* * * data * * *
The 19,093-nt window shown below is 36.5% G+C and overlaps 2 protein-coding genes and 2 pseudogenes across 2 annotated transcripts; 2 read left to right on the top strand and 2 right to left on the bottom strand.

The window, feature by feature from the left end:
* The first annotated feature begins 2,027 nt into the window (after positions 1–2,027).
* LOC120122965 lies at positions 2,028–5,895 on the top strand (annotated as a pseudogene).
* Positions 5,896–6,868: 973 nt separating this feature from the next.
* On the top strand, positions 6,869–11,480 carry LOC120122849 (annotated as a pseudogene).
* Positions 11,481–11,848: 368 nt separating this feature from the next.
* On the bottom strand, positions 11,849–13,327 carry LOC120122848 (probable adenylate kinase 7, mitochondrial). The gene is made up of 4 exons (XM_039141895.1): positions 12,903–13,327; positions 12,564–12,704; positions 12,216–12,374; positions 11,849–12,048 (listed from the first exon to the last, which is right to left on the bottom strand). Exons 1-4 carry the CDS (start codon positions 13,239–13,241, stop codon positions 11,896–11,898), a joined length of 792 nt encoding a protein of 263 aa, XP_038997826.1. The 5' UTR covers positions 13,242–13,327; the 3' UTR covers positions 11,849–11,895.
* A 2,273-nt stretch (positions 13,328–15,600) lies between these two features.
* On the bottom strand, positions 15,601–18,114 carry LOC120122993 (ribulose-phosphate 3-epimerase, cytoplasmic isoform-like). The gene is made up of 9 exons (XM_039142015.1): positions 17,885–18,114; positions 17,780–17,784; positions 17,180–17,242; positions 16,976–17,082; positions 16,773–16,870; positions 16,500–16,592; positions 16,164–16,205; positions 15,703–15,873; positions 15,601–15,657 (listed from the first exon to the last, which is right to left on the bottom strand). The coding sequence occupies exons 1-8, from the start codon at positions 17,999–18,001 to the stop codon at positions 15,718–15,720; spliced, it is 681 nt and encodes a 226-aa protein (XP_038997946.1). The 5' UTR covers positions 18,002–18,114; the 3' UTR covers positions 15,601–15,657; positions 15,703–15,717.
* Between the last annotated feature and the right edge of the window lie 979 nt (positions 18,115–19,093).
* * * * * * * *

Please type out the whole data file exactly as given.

The 19,093-nt window shown below is 36.5% G+C and overlaps 2 protein-coding genes and 2 pseudogenes across 2 annotated transcripts; 2 read left to right on the top strand and 2 right to left on the bottom strand.

The window, feature by feature from the left end:
* The first annotated feature begins 2,027 nt into the window (after positions 1–2,027).
* LOC120122965 lies at positions 2,028–5,895 on the top strand (annotated as a pseudogene).
* Positions 5,896–6,868: 973 nt separating this feature from the next.
* On the top strand, positions 6,869–11,480 carry LOC120122849 (annotated as a pseudogene).
* Positions 11,481–11,848: 368 nt separating this feature from the next.
* On the bottom strand, positions 11,849–13,327 carry LOC120122848 (probable adenylate kinase 7, mitochondrial). The gene is made up of 4 exons (XM_039141895.1): positions 12,903–13,327; positions 12,564–12,704; positions 12,216–12,374; positions 11,849–12,048 (listed from the first exon to the last, which is right to left on the bottom strand). Exons 1-4 carry the CDS (start codon positions 13,239–13,241, stop codon positions 11,896–11,898), a joined length of 792 nt encoding a protein of 263 aa, XP_038997826.1. The 5' UTR covers positions 13,242–13,327; the 3' UTR covers positions 11,849–11,895.
* A 2,273-nt stretch (positions 13,328–15,600) lies between these two features.
* On the bottom strand, positions 15,601–18,114 carry LOC120122993 (ribulose-phosphate 3-epimerase, cytoplasmic isoform-like). The gene is made up of 9 exons (XM_039142015.1): positions 17,885–18,114; positions 17,780–17,784; positions 17,180–17,242; positions 16,976–17,082; positions 16,773–16,870; positions 16,500–16,592; positions 16,164–16,205; positions 15,703–15,873; positions 15,601–15,657 (listed from the first exon to the last, which is right to left on the bottom strand). The coding sequence occupies exons 1-8, from the start codon at positions 17,999–18,001 to the stop codon at positions 15,718–15,720; spliced, it is 681 nt and encodes a 226-aa protein (XP_038997946.1). The 5' UTR covers positions 18,002–18,114; the 3' UTR covers positions 15,601–15,657; positions 15,703–15,717.
* Between the last annotated feature and the right edge of the window lie 979 nt (positions 18,115–19,093).